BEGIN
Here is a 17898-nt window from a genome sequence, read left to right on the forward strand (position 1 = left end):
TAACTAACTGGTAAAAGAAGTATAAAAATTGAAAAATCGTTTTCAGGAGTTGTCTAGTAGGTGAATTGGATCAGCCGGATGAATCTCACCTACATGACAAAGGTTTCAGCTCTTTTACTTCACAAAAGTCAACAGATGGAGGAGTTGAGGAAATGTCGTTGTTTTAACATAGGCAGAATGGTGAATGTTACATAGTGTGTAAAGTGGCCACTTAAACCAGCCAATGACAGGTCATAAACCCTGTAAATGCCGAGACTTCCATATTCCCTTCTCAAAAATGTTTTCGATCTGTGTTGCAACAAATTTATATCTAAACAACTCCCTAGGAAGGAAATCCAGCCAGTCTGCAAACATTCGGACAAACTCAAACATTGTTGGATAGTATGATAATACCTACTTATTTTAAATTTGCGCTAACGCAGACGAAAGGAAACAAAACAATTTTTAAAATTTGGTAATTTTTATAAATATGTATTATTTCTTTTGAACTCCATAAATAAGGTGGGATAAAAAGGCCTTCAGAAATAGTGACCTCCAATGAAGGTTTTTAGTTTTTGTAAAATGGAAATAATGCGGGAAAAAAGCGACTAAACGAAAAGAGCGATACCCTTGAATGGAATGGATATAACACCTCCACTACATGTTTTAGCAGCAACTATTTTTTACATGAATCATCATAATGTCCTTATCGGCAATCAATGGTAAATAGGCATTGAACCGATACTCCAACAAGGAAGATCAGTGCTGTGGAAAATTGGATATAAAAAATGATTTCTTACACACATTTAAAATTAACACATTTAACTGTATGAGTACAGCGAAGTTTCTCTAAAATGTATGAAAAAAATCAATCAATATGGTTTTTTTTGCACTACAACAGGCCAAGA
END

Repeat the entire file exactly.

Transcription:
Here is a 17898-nt window from a genome sequence, read left to right on the forward strand (position 1 = left end):
TAACTAACTGGTAAAAGAAGTATAAAAATTGAAAAATCGTTTTCAGGAGTTGTCTAGTAGGTGAATTGGATCAGCCGGATGAATCTCACCTACATGACAAAGGTTTCAGCTCTTTTACTTCACAAAAGTCAACAGATGGAGGAGTTGAGGAAATGTCGTTGTTTTAACATAGGCAGAATGGTGAATGTTACATAGTGTGTAAAGTGGCCACTTAAACCAGCCAATGACAGGTCATAAACCCTGTAAATGCCGAGACTTCCATATTCCCTTCTCAAAAATGTTTTCGATCTGTGTTGCAACAAATTTATATCTAAACAACTCCCTAGGAAGGAAATCCAGCCAGTCTGCAAACATTCGGACAAACTCAAACATTGTTGGATAGTATGATAATACCTACTTATTTTAAATTTGCGCTAACGCAGACGAAAGGAAACAAAACAATTTTTAAAATTTGGTAATTTTTATAAATATGTATTATTTCTTTTGAACTCCATAAATAAGGTGGGATAAAAAGGCCTTCAGAAATAGTGACCTCCAATGAAGGTTTTTAGTTTTTGTAAAATGGAAATAATGCGGGAAAAAAGCGACTAAACGAAAAGAGCGATACCCTTGAATGGAATGGATATAACACCTCCACTACATGTTTTAGCAGCAACTATTTTTTACATGAATCATCATAATGTCCTTATCGGCAATCAATGGTAAATAGGCATTGAACCGATACTCCAACAAGGAAGATCAGTGCTGTGGAAAATTGGATATAAAAAATGATTTCTTACACACATTTAAAATTAACACATTTAACTGTATGAGTACAGCGAAGTTTCTCTAAAATGTATGAAAAAAATCAATCAATATGGTTTTTTTTGCACTACAACAGGCCAAGA